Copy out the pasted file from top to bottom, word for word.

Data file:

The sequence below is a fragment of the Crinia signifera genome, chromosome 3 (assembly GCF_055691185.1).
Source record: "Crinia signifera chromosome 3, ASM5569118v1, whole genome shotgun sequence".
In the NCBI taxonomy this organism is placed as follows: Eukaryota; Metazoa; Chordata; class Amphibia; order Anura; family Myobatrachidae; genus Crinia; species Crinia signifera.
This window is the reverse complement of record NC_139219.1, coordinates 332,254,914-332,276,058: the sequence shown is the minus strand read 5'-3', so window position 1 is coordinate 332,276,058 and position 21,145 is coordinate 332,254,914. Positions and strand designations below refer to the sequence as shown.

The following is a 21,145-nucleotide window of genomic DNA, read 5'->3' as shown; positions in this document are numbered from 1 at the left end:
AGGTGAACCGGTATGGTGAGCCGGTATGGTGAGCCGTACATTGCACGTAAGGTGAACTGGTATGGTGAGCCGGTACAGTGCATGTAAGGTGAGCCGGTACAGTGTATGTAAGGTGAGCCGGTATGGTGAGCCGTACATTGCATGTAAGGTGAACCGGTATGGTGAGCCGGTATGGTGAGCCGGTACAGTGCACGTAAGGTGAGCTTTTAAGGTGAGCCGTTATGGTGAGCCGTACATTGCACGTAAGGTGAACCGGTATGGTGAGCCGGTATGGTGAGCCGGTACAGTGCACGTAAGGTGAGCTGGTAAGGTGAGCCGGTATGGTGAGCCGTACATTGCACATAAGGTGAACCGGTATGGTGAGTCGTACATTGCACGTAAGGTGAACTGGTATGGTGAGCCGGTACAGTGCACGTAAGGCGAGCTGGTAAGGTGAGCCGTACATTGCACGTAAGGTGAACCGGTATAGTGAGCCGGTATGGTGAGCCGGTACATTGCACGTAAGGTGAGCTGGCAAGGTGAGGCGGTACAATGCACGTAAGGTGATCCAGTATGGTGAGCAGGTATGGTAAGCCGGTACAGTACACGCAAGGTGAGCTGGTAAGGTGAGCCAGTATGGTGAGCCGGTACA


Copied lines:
The sequence below is a fragment of the Crinia signifera genome, chromosome 3 (assembly GCF_055691185.1).
Source record: "Crinia signifera chromosome 3, ASM5569118v1, whole genome shotgun sequence".
In the NCBI taxonomy this organism is placed as follows: Eukaryota; Metazoa; Chordata; class Amphibia; order Anura; family Myobatrachidae; genus Crinia; species Crinia signifera.
This window is the reverse complement of record NC_139219.1, coordinates 332,254,914-332,276,058: the sequence shown is the minus strand read 5'-3', so window position 1 is coordinate 332,276,058 and position 21,145 is coordinate 332,254,914. Positions and strand designations below refer to the sequence as shown.

The following is a 21,145-nucleotide window of genomic DNA, read 5'->3' as shown; positions in this document are numbered from 1 at the left end:
AGGTGAACCGGTATGGTGAGCCGGTATGGTGAGCCGTACATTGCACGTAAGGTGAACTGGTATGGTGAGCCGGTACAGTGCATGTAAGGTGAGCCGGTACAGTGTATGTAAGGTGAGCCGGTATGGTGAGCCGTACATTGCATGTAAGGTGAACCGGTATGGTGAGCCGGTATGGTGAGCCGGTACAGTGCACGTAAGGTGAGCTTTTAAGGTGAGCCGTTATGGTGAGCCGTACATTGCACGTAAGGTGAACCGGTATGGTGAGCCGGTATGGTGAGCCGGTACAGTGCACGTAAGGTGAGCTGGTAAGGTGAGCCGGTATGGTGAGCCGTACATTGCACATAAGGTGAACCGGTATGGTGAGTCGTACATTGCACGTAAGGTGAACTGGTATGGTGAGCCGGTACAGTGCACGTAAGGCGAGCTGGTAAGGTGAGCCGTACATTGCACGTAAGGTGAACCGGTATAGTGAGCCGGTATGGTGAGCCGGTACATTGCACGTAAGGTGAGCTGGCAAGGTGAGGCGGTACAATGCACGTAAGGTGATCCAGTATGGTGAGCAGGTATGGTAAGCCGGTACAGTACACGCAAGGTGAGCTGGTAAGGTGAGCCAGTATGGTGAGCCGGTACA